Schenectady school officials are prepared to pony up as much as $2.5 million in reserves to boost teacher staff and student programs in lieu of specific state aid numbers as budget negotiations at the Capitol remain unresolved.
Superintendent Larry Spring presented the school board with a range of different budget scenarios Wednesday night, reflecting the uncertainty the district faces as it and all districts across New York await a final state budget and final state aid numbers.
Spring presented the board with five different potential budgets, ranging from one that adds a little over $1 million in new programs and cutting $260,000 in the district tax levy to increasing programs by over $7 million and cutting the levy by $3 million.
“The difficulty of budgeting right is we have a very wide range of possibilities,” Spring told the school board.
The low-end scenario is based on Gov. Andrew Cuomo’s January budget proposal; the high-end scenario is based on another $700 million over the governor’s budget in foundation aid, the state’s core education funding formula.
The board members agreed they were willing to put up to $2.5 million in reserves as a planning stopgap, so district officials can plan for at least that much in new programs.
“It’s to continue making progress in the district, is the way I see it, rather than going backward,” Board President Cathy Lewis said.
The district has until April 21 to pass a final budget, which goes up for voter approval on May 16. But since the district schools are out for spring break that week, Spring said he is reluctant to hold a substantive meeting then and at least one board member said she would be out of town. That puts a tentative budget approval on April 12.
The different budget scenarios, detailed with the number of new teachers and staff and other programs that could be added at different funding levels, were essentially random guesses in the middle of where the district’s state aid could end up.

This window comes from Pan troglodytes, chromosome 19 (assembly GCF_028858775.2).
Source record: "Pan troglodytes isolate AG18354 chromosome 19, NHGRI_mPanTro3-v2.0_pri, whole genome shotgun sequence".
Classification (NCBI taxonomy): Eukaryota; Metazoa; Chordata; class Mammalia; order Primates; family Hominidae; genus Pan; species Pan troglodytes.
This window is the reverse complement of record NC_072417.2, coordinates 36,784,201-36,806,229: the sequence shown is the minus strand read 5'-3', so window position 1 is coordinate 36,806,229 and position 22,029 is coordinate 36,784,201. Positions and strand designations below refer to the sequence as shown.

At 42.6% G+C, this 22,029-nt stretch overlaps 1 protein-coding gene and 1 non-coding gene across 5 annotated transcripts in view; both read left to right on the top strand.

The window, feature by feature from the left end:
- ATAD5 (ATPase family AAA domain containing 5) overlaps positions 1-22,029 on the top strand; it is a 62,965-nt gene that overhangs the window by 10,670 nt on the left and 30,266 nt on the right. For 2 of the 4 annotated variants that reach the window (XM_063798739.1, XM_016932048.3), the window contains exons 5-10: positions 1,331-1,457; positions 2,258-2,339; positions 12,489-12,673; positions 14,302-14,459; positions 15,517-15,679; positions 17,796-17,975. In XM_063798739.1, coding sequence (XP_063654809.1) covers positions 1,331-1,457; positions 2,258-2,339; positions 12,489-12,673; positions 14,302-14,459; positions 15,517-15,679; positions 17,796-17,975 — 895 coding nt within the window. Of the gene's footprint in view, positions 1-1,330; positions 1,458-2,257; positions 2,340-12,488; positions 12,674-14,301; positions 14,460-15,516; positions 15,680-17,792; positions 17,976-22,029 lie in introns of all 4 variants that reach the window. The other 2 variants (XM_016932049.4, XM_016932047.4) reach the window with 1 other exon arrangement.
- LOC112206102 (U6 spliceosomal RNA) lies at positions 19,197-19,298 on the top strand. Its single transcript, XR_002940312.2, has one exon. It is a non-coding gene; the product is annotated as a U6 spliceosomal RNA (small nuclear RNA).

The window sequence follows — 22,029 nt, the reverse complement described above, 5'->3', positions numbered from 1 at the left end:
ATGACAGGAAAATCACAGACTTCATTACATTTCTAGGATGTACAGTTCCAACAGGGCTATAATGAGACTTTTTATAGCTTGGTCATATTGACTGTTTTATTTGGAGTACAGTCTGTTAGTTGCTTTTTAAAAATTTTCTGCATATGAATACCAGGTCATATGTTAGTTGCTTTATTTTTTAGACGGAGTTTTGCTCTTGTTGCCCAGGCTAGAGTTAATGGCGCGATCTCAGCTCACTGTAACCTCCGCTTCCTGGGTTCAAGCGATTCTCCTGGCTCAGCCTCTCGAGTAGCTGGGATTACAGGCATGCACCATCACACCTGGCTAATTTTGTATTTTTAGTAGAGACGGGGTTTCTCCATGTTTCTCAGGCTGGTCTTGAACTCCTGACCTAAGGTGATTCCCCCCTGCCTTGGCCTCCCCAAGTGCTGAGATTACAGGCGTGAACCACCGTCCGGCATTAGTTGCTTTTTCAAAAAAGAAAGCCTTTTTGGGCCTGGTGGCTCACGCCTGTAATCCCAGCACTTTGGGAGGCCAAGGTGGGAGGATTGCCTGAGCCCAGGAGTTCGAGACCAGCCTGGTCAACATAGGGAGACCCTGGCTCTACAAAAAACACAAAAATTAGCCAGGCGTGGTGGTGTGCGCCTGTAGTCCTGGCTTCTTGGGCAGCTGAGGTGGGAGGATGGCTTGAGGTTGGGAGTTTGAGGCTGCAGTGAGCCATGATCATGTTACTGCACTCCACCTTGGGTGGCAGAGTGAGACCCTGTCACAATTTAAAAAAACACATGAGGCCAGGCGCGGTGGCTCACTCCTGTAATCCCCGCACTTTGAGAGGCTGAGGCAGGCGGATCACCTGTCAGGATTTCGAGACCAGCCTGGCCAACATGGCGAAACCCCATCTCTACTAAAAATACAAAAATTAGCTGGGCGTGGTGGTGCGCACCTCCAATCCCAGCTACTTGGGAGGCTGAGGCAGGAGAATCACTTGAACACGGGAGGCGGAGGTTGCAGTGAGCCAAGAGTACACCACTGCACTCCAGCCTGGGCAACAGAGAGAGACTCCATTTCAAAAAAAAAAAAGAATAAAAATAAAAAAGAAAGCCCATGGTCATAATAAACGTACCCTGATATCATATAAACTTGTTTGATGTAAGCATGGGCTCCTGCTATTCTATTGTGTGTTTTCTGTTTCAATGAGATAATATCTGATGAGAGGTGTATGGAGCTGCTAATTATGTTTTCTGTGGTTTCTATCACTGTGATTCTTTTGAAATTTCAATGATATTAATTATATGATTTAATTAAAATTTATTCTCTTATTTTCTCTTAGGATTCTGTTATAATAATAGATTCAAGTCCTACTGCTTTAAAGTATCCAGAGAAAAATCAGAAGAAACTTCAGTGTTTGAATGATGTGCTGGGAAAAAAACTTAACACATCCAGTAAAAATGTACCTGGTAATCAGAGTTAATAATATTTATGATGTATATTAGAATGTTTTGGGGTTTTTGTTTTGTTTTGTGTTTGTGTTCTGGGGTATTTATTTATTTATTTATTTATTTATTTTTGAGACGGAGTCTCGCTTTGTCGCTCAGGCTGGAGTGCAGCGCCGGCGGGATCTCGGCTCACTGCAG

“We have thrown darts on these,” Spring said of the different budget scenarios.
But those darts exemplify the stakes at play for Schenectady schools in the ongoing budget negotiations – which if anything appeared to take a step backward Wednesday night, according to news reports. If the district is only able to add $2.4 million in new services, that represents eight new teacher positions and eight other staff, along with over $350,000 in other expenses. At the highest end of possible outcomes – a $10.5 million increase in foundation aid for Schenectady – the district could add 52 teacher positions, 23 other staff and over $1 million in other expenses.
At the $2.4 million level, the district would establish two elementary “respite” rooms, which give students on the cusp of falling well behind intensive support; add a third assistant principal at each of the three middle schools; form a mobile crisis team with a psychiatric nurse that could respond to mental health emergencies at schools; boost middle level math support; and add a high school music teacher.
On the high-end of the budget spectrum, those new supports would be joined by a major investment in redesigning part of the special education program; adding three new cultural brokers, community members who work with students in the schools; increase reading teachers at the youngest grades; expand electives for high school students and more.
The potential tax cut also ramps up the more the district gets in state aid. If the final district budget adds around $2.5 million in new programs, the levy – the total amount collected in local taxes – would be cut by about $260,000, according to the proposal. If the district is spending as much as $7 million on new programming, it may cut as much as $3 million in the levy.
School officials admit they are likely to end up somewhere in the middle, but without a final budget in Albany, Schenectady school officials are still partly in the dark as they work to develop their own budget.